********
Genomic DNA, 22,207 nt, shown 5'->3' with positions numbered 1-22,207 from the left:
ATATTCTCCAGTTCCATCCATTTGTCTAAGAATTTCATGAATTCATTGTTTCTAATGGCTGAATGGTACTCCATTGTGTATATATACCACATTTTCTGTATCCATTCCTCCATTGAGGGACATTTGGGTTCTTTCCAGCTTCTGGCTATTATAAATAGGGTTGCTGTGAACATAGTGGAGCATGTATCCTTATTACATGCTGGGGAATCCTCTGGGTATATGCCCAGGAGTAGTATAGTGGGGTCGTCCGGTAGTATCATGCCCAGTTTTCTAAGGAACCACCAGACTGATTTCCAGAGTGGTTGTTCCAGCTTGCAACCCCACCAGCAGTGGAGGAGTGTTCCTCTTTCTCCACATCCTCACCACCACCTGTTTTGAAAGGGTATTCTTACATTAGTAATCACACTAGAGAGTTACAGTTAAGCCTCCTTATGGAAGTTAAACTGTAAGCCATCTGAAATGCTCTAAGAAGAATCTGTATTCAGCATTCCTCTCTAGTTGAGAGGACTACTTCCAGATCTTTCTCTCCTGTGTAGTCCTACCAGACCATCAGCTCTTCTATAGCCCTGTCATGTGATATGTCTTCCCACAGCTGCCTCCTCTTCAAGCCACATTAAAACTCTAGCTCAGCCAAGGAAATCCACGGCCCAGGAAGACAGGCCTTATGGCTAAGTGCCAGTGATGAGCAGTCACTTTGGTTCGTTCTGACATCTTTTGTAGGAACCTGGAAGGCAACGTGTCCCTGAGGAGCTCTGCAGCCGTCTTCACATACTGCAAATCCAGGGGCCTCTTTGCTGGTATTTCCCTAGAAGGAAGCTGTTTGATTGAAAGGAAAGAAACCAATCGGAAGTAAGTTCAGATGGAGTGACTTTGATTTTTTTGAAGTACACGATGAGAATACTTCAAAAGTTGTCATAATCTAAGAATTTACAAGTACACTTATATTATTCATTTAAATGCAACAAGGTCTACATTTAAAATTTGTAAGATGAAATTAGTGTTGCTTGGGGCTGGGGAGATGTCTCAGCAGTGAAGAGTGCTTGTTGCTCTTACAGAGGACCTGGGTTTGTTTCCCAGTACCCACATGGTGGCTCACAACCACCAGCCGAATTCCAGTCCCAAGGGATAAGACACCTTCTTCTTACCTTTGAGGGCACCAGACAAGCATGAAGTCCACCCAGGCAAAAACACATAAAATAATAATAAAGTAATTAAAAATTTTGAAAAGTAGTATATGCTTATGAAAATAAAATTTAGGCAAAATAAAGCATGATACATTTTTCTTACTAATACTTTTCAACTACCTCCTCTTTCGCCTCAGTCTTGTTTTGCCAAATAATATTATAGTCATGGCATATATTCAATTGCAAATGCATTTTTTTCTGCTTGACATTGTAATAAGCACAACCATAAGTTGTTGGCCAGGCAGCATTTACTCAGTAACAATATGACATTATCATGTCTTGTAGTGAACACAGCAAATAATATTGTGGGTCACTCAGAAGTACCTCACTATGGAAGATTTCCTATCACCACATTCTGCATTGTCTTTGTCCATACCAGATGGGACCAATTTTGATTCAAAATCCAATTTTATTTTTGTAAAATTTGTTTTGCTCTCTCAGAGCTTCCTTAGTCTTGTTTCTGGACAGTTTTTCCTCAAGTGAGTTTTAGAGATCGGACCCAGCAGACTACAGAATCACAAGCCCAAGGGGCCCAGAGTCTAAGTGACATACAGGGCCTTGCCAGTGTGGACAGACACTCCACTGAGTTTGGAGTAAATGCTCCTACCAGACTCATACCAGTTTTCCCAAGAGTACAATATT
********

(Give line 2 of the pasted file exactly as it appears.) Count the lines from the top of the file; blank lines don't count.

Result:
ATATTCTCCAGTTCCATCCATTTGTCTAAGAATTTCATGAATTCATTGTTTCTAATGGCTGAATGGTACTCCATTGTGTATATATACCACATTTTCTGTATCCATTCCTCCATTGAGGGACATTTGGGTTCTTTCCAGCTTCTGGCTATTATAAATAGGGTTGCTGTGAACATAGTGGAGCATGTATCCTTATTACATGCTGGGGAATCCTCTGGGTATATGCCCAGGAGTAGTATAGTGGGGTCGTCCGGTAGTATCATGCCCAGTTTTCTAAGGAACCACCAGACTGATTTCCAGAGTGGTTGTTCCAGCTTGCAACCCCACCAGCAGTGGAGGAGTGTTCCTCTTTCTCCACATCCTCACCACCACCTGTTTTGAAAGGGTATTCTTACATTAGTAATCACACTAGAGAGTTACAGTTAAGCCTCCTTATGGAAGTTAAACTGTAAGCCATCTGAAATGCTCTAAGAAGAATCTGTATTCAGCATTCCTCTCTAGTTGAGAGGACTACTTCCAGATCTTTCTCTCCTGTGTAGTCCTACCAGACCATCAGCTCTTCTATAGCCCTGTCATGTGATATGTCTTCCCACAGCTGCCTCCTCTTCAAGCCACATTAAAACTCTAGCTCAGCCAAGGAAATCCACGGCCCAGGAAGACAGGCCTTATGGCTAAGTGCCAGTGATGAGCAGTCACTTTGGTTCGTTCTGACATCTTTTGTAGGAACCTGGAAGGCAACGTGTCCCTGAGGAGCTCTGCAGCCGTCTTCACATACTGCAAATCCAGGGGCCTCTTTGCTGGTATTTCCCTAGAAGGAAGCTGTTTGATTGAAAGGAAAGAAACCAATCGGAAGTAAGTTCAGATGGAGTGACTTTGATTTTTTTGAAGTACACGATGAGAATACTTCAAAAGTTGTCATAATCTAAGAATTTACAAGTACACTTATATTATTCATTTAAATGCAACAAGGTCTACATTTAAAATTTGTAAGATGAAATTAGTGTTGCTTGGGGCTGGGGAGATGTCTCAGCAGTGAAGAGTGCTTGTTGCTCTTACAGAGGACCTGGGTTTGTTTCCCAGTACCCACATGGTGGCTCACAACCACCAGCCGAATTCCAGTCCCAAGGGATAAGACACCTTCTTCTTACCTTTGAGGGCACCAGACAAGCATGAAGTCCACCCAGGCAAAAACACATAAAATAATAATAAAGTAATTAAAAATTTTGAAAAGTAGTATATGCTTATGAAAATAAAATTTAGGCAAAATAAAGCATGATACATTTTTCTTACTAATACTTTTCAACTACCTCCTCTTTCGCCTCAGTCTTGTTTTGCCAAATAATATTATAGTCATGGCATATATTCAATTGCAAATGCATTTTTTTCTGCTTGACATTGTAATAAGCACAACCATAAGTTGTTGGCCAGGCAGCATTTACTCAGTAACAATATGACATTATCATGTCTTGTAGTGAACACAGCAAATAATATTGTGGGTCACTCAGAAGTACCTCACTATGGAAGATTTCCTATCACCACATTCTGCATTGTCTTTGTCCATACCAGATGGGACCAATTTTGATTCAAAATCCAATTTTATTTTTGTAAAATTTGTTTTGCTCTCTCAGAGCTTCCTTAGTCTTGTTTCTGGACAGTTTTTCCTCAAGTGAGTTTTAGAGATCGGACCCAGCAGACTACAGAATCACAAGCCCAAGGGGCCCAGAGTCTAAGTGACATACAGGGCCTTGCCAGTGTGGACAGACACTCCACTGAGTTTGGAGTAAATGCTCCTACCAGACTCATACCAGTTTTCCCAAGAGTACAATATT